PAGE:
It’s the second recent endorsement from Clement, who earlier this month gave his nod to the 7th District congressional bid of Democrat Justin Kanew, a film writer and producer who lives in College Grove in Williamson County. That endorsement was at odds with fellow former Democratic U.S. Rep. Lincoln Davis, who is supporting former aide Matt Reel of Primm Springs in Hickman County, in that race.  State Sen. Mark Green (R-Ashland City) is unopposed for the Republican nomination for the seat being vacated by U.S. Rep. Marsha Blackburn (R-Brentwood) to run for the Senate.

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Stealth contest no more? Boyd puts out 2-week schedule

Tennessee gubernatorial candidates talk education during SCORE event at Belmont University in Nashville, Tennessee, January 23, 2018. (Photo credit: Belmont Univeristy)

For reasons that haven’t been entirely clear, most of the candidate running for governor this year have kept their whereabouts a closely-guarded secret from the media and the public at large. That appears to finally be changing among the Republican field as we head into the final 45 days before early voting gets underway.

Franklin businessman Bill Lee’s campaign has begun putting out more detailed calendars about where the Republican will be campaigning, while U.S. Rep. Diane Black’s camp has announced occasional one-off events. For House Speaker Beth Harwell it’s mostly been radio silence. But Knoxville businessman Randy Boyd took a major step in scheduling transparency by releasing a detailed list of events he is holding as part of his 95-county bus tour over the next two weeks.

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Corker, Alexander to attend Trump rally despite recent criticism

Republican Tennessee Sens. Lamar Alexander and Bob Corker are attending Donald Trump’s rally and a fundraiser in Nashville despite critical comments made last week about the president’s trade policies.

Trump last week called for an investigation into whether imports of cars, trucks, and automotive parts pose a threat to national security. Needless to say, Corker and Alexander were not impressed.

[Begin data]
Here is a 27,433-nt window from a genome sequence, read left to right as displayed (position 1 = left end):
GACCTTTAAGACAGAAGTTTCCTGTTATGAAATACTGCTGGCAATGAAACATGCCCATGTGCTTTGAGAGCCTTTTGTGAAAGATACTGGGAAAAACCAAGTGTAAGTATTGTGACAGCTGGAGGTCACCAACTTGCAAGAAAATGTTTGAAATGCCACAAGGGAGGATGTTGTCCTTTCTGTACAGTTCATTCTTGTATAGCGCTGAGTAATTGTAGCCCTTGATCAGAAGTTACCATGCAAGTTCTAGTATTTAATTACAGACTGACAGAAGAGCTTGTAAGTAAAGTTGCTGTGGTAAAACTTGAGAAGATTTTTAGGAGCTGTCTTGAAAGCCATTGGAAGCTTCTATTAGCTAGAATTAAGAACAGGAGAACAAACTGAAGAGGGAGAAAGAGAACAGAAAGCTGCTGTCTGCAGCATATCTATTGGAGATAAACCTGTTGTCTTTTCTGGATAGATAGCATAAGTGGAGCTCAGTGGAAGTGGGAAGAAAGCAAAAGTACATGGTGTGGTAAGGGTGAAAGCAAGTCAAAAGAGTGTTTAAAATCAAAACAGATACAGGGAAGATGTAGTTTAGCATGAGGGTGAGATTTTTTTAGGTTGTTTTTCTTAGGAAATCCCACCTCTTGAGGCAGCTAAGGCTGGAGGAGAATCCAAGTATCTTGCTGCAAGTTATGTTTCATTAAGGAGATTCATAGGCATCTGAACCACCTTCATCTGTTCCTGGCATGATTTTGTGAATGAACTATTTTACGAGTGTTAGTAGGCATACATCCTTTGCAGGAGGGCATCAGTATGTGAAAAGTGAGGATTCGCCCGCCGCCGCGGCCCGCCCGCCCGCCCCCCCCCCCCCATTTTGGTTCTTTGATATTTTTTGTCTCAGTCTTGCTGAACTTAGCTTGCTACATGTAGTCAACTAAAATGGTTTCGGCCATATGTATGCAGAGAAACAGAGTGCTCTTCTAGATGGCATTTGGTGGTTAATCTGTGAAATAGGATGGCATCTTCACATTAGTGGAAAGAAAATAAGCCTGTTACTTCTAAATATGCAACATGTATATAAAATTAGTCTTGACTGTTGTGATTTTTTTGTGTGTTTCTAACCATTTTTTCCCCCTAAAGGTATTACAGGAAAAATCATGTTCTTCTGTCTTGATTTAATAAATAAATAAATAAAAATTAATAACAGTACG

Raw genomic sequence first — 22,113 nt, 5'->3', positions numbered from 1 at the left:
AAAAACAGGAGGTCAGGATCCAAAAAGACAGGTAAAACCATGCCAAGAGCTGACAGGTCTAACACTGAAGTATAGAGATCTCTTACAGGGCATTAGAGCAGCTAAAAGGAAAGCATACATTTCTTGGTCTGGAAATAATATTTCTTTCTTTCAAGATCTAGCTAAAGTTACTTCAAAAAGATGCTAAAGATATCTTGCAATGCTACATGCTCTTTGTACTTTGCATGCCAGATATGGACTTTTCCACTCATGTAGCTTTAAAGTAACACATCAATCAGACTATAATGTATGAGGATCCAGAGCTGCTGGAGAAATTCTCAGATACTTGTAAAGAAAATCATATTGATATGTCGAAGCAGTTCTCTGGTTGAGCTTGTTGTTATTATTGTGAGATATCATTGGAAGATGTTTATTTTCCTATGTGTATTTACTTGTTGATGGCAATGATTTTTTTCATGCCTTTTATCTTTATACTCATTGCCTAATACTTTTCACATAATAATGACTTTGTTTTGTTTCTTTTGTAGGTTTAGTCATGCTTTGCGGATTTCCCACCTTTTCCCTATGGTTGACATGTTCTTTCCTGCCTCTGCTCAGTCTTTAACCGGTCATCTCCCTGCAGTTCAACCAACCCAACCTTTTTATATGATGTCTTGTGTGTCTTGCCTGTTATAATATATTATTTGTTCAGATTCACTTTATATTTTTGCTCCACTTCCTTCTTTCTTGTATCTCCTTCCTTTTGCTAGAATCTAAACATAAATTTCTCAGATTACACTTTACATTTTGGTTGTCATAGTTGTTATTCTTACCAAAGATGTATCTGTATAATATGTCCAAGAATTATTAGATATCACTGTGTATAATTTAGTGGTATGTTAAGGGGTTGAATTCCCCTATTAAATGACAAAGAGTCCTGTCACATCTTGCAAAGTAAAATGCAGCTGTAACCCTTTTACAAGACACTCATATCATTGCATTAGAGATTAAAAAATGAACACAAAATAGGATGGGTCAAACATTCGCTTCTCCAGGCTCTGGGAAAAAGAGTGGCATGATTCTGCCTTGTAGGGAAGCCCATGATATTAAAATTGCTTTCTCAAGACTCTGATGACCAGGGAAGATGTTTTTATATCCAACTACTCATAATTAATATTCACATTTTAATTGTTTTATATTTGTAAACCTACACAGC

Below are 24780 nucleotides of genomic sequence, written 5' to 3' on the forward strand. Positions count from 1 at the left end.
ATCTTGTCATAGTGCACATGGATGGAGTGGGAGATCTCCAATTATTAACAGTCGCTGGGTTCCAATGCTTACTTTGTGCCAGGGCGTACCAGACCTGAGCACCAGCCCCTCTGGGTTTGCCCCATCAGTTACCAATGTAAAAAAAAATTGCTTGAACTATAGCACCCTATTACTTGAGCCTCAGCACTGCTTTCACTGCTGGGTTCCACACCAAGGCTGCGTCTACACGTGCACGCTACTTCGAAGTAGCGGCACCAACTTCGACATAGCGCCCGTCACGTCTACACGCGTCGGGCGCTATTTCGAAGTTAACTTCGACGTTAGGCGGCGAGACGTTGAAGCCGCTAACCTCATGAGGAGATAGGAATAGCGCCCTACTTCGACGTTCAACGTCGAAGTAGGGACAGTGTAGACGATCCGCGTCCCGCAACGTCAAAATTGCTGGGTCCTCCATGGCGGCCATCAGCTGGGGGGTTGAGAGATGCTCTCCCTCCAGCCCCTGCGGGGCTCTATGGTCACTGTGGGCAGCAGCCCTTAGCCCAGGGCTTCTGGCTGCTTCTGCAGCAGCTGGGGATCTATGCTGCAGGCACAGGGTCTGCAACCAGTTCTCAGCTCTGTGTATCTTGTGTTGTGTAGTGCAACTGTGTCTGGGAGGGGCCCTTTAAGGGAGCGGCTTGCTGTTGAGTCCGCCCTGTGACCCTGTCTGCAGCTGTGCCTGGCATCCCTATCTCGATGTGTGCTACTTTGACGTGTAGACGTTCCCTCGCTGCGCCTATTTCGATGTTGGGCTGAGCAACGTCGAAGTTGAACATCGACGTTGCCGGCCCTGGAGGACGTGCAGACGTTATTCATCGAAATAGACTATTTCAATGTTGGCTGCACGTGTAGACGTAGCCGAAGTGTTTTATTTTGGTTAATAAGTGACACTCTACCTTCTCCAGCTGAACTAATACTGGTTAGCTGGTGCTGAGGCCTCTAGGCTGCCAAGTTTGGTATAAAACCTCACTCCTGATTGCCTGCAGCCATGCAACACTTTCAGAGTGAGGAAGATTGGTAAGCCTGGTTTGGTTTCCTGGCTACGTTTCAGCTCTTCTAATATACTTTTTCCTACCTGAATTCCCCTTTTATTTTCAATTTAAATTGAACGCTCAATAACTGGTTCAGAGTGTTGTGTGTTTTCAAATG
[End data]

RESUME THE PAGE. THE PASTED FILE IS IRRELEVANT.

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Super PAC’s television ad targets Black over immigration

A new TV ad run by an independent Super PAC is taking aim at Diane Black over immigration.

The ad is paid for by a group called Tennessee Jobs Now PAC, which had until now been running its ads attacking Black on talk radio stations. The PAC is mostly funded by millionaire businessman Joe Hollingsworth of Clinton, the father of Rep. Trey Hollingsworth, who won his election in Indiana in 2016 with the support of a PAC called Indiana Jobs Now.

The congressman’s father, Joe Hollingsworth of Clinton, Tenn., has given $8,000 to Boyd’s gubernatorial bid. The Boyd camp has said it has nothing to do with the ads. The elder Hollingsworth publicly contemplated a Democratic bid for governor of Tennessee in 1998, but ultimately bowed out.

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Unsigned: Haslam allows anti-sanctuary cities bill to become law

Critics call it the “mass deportation bill,” while supporters label it the “anti-sanctuary cities bill.” Either way, Republican Gov. Bill Haslam on Monday allowed the bill to become law without his signature.

The measure declares that municipalities can lose state grant funds if they loosen local rules involving illegal immigrants and requires state and local law enforcement officers to assist federal officials. Haslam has noted that “sanctuary cities” are already prohibited in Tennessee, despite concerns to the contrary from some of those urging him to sign the bill. He’s also argued that some concerns from the “immigrant community” seemed focused on provisions that were deleted from the measure prior to its final passage.